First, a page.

INSIDE STORIES BEHIND AREA
REAL ESTATE DEALS
Received wisdom has it that whatever the weather, the spring market begins on the Sunday after the Super Bowl. And the first sign of spring—or of the spring market anyway—is a spate of open houses, a tradition that homeowners insist upon but many brokers secretly loathe. "It's sort of like throwing a not-very-fun party with completely random guests who feel free to poke and pry and ask personal questions about why the sellers are selling," groused one agent. "We get a lot of: Are they getting divorced? Did he lose his job?"
That said—and even though market-start Sunday happened to fall on Valentine's Day—the roads were aflutter with signs promoting open houses. Inside them, brokers set out chocolates for the "random" suitors they complain about—and seemed optimistic that the spring selling season would get off to a sweeter start than it did in 2009, when housing prices continued to fall and when nobody in the industry was feeling much love. Indeed, a few days after Groundhog Day, The New York Times reported the emergence of a creature whose very shadow can fuel the market: investment bankers, showing up at open houses with their pockets stuffed with bonus money and fostering the fear—real or imagined, it doesn't really matter if it spurs sales—that the home you love may be snapped up with an all-cash offer.
WEST ROAD ESTATE
This listing offers the best of all possible worlds: it's an exquisitely designed spec home that was built as if it will ultimately be scooped up by an extremely demanding client. And thanks to a recent reduction, it's on the market for a price that's considerably less than it would cost you to build it from scratch. And while we didn't see anyone who looked like an investment banker at its open house, the listing represents a real deal for their ilk—or anyone else who wants the instant gratification of a 17-room, move-right-in estate (and has $7 million to spend on it). Broker Mary Higgins calls it a "forever house," and we couldn't agree more. The Kaali-Nagy Company infused all 10,435 square feet of it with the fixtures and finishes their custom-home clients require. The kitchen, for instance, has the requisite Holy Trilogy of appliances (Sub-Zero fridge, Wolf gas range, ASKO dishwasher), honed white-marble countertops and custom millwork including an oversized teak island with a Kohler farm sink. The cooking area flows into a beautiful family/gathering room, complete with a floor-to-ceiling stone fireplace (one of seven), and on into to a formal dining room and butler's pantry. More custom touches, seldom seen in spec homes: an elevator, a paneled library with antique chestnut floors, a master suite with fireplace that consumes an entire wing and an additional six bedrooms and six bathrooms (plus two half bathrooms). And while the four-acre property was cleared of its circa-1700s farmhouse, the builders left standing a charming antique red barn. Call listing broker Mary Higgins of Halstead Property Country Living for a tour, (203) 966-7800.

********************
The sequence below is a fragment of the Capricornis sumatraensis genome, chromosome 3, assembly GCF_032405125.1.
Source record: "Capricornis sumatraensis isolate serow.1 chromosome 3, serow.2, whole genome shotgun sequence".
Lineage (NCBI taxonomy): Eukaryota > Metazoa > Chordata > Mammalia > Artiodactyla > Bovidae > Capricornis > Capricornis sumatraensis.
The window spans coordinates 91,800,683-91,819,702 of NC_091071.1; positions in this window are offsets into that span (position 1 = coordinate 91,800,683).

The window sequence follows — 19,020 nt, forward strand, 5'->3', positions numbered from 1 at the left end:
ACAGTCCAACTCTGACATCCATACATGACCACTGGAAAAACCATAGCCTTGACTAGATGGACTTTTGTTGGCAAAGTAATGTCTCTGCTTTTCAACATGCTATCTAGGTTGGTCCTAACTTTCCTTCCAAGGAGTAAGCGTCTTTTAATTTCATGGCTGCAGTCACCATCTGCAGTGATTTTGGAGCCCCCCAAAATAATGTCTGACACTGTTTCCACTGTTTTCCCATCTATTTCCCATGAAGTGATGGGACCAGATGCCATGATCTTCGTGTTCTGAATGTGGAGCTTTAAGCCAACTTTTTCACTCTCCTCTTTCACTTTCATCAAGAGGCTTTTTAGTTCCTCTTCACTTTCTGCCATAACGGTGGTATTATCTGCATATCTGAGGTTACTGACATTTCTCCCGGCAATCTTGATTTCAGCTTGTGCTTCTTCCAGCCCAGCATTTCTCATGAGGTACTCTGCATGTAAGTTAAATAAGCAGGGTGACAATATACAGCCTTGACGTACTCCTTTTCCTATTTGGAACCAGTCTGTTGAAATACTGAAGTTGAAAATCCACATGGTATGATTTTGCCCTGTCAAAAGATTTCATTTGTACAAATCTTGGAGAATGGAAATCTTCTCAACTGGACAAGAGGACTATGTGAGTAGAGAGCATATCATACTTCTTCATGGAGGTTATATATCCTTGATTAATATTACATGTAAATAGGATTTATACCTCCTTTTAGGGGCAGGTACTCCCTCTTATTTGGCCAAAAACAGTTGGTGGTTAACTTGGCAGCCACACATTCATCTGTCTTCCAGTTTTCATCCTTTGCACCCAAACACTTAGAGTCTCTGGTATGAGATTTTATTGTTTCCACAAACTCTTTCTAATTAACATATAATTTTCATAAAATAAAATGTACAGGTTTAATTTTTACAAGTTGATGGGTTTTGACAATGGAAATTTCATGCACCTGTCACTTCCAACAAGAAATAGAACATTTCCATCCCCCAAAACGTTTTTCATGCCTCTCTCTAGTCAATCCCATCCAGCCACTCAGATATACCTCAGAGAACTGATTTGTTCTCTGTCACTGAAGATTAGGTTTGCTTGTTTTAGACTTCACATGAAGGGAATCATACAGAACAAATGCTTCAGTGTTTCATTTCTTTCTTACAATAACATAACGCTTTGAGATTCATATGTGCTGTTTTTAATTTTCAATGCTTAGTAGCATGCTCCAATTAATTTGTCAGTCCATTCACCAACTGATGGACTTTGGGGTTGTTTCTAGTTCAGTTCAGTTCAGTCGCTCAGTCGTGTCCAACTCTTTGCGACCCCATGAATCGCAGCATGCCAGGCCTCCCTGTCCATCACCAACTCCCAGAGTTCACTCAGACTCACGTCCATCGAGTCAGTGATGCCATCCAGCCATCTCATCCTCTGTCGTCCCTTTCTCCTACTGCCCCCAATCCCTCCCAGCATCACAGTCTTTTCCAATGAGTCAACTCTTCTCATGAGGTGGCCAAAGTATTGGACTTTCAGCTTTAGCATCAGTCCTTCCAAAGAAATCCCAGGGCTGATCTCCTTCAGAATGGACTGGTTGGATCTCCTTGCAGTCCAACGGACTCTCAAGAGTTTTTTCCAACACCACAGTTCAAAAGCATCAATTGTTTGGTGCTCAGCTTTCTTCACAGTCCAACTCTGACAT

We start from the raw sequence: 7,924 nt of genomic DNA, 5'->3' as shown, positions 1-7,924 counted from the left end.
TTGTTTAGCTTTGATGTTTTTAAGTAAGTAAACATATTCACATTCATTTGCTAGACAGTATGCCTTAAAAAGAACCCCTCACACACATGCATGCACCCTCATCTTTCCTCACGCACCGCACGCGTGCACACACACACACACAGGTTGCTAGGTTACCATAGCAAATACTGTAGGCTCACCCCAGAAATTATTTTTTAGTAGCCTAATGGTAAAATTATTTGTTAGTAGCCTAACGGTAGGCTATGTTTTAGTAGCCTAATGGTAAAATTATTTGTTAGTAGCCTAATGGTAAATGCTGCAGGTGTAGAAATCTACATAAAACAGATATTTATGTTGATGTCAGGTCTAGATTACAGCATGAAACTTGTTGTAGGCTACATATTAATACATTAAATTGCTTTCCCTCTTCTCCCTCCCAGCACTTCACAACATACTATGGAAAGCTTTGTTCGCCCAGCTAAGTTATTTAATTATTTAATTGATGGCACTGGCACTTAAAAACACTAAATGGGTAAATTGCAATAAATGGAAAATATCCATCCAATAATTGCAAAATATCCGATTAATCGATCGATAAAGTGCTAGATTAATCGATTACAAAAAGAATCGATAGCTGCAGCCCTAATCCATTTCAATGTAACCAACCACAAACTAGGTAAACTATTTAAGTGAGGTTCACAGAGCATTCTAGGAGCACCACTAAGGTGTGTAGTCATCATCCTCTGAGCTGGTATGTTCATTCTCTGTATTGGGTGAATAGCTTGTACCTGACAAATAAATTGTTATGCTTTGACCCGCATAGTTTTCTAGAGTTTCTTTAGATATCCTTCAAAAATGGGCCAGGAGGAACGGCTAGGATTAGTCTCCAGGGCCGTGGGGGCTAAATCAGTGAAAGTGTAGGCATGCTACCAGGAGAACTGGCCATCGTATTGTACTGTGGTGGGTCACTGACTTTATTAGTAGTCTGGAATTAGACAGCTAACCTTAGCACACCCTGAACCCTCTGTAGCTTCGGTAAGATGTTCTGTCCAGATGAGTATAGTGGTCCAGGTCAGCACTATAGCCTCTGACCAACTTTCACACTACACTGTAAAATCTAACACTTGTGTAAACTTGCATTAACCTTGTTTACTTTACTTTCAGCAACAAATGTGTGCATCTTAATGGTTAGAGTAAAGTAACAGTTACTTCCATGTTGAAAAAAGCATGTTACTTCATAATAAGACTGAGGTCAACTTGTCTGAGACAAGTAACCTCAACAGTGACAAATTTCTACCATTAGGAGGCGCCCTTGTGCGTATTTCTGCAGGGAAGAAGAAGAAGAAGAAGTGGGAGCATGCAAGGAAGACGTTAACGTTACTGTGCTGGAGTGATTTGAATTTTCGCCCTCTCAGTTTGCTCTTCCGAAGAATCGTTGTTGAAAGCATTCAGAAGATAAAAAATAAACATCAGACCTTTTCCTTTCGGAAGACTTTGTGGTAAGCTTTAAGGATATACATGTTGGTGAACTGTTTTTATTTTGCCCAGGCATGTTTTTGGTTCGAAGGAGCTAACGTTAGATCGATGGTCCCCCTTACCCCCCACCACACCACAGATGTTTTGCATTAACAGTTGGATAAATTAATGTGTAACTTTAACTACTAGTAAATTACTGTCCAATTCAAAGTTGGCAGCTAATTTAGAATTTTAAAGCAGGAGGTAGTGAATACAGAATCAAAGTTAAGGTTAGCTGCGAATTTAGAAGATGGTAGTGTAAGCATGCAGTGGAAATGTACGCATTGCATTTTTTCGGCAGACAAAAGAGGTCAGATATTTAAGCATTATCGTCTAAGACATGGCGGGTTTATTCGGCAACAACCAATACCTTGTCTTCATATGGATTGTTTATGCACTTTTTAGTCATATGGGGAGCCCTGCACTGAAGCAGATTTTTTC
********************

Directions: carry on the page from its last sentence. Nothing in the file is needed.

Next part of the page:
William Pitt Sotheby's International Realty has been continuing its reach into the Connecticut and Westchester markets. In November, the firm finalized the addition of Juner Properties, a premier real estate boutique in Stamford. WPS also acquired offices in Westchester County—now operating as Julia B. Fee Sotheby's International Realty in Rye, Larchmont, Scarsdale and Chappaqua—along with offices in Litchfield County, now known as Litchfield Hills Sotheby's International Realty in Washington Depot, Kent and Lakeville. Just one example, from the Julia B. Fee Sotheby's International Realty office in Rye: a new green-construction Rye home listed for $7,995,000 with Alix Sara Prince, (914) 967-4600.
When Ridgefield was a summer-home playground for the Vanderbilts, the Doubledays and the rest of their crowd, Nod Hill was among the most sought-after of addresses. At 104 Nod Hill sits a nearly 12,000-square-foot Shingle-style estate that so comfortably holds its own you'd never guess it's new to the neighborhood. Built in 2008 by Classic Connecticut Homes, it won a 2009 Connecticut Home Builders award—and it's easy to see why, even without stepping foot inside. The gracious, many-gabled exteriors feature a cedar-shingle roof, tall chimneys with dovecote tops and lilac bluestone walkways. Inside, there's a gorgeous mahogany staircase, quarter-sawn white-oak floors throughout, a walnut-paneled library and a master suite with a marble shower and jetted soaking tub. In all, there are five bedrooms and six bathrooms (plus two half bathrooms), along with five fireplaces. Carol McMorris of the Higgins Group in Wilton has the listing, (203) 762-2020.